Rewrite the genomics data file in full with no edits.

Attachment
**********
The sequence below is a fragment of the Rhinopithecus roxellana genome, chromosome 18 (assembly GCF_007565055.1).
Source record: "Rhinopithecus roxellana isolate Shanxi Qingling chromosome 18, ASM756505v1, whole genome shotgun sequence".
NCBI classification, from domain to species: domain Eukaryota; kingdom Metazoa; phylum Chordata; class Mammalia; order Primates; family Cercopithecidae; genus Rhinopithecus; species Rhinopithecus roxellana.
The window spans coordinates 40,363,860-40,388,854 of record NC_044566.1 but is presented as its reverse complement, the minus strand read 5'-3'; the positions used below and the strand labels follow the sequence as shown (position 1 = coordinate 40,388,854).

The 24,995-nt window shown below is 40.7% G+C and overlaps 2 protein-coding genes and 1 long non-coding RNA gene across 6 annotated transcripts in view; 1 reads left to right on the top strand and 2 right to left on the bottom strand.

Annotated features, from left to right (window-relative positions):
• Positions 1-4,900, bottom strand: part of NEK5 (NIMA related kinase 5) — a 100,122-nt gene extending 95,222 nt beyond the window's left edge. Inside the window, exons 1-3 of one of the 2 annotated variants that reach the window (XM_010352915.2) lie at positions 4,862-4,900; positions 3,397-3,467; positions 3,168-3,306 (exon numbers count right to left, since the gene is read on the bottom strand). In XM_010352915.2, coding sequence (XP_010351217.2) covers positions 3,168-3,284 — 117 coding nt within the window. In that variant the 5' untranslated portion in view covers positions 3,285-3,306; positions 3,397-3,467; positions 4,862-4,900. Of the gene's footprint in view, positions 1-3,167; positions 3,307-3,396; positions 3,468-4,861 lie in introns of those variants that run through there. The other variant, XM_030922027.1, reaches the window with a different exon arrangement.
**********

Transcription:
The sequence below is a fragment of the Rhinopithecus roxellana genome, chromosome 18 (assembly GCF_007565055.1).
Source record: "Rhinopithecus roxellana isolate Shanxi Qingling chromosome 18, ASM756505v1, whole genome shotgun sequence".
NCBI classification, from domain to species: domain Eukaryota; kingdom Metazoa; phylum Chordata; class Mammalia; order Primates; family Cercopithecidae; genus Rhinopithecus; species Rhinopithecus roxellana.
The window spans coordinates 40,363,860-40,388,854 of record NC_044566.1 but is presented as its reverse complement, the minus strand read 5'-3'; the positions used below and the strand labels follow the sequence as shown (position 1 = coordinate 40,388,854).

The 24,995-nt window shown below is 40.7% G+C and overlaps 2 protein-coding genes and 1 long non-coding RNA gene across 6 annotated transcripts in view; 1 reads left to right on the top strand and 2 right to left on the bottom strand.

Annotated features, from left to right (window-relative positions):
• Positions 1-4,900, bottom strand: part of NEK5 (NIMA related kinase 5) — a 100,122-nt gene extending 95,222 nt beyond the window's left edge. Inside the window, exons 1-3 of one of the 2 annotated variants that reach the window (XM_010352915.2) lie at positions 4,862-4,900; positions 3,397-3,467; positions 3,168-3,306 (exon numbers count right to left, since the gene is read on the bottom strand). In XM_010352915.2, coding sequence (XP_010351217.2) covers positions 3,168-3,284 — 117 coding nt within the window. In that variant the 5' untranslated portion in view covers positions 3,285-3,306; positions 3,397-3,467; positions 4,862-4,900. Of the gene's footprint in view, positions 1-3,167; positions 3,307-3,396; positions 3,468-4,861 lie in introns of those variants that run through there. The other variant, XM_030922027.1, reaches the window with a different exon arrangement.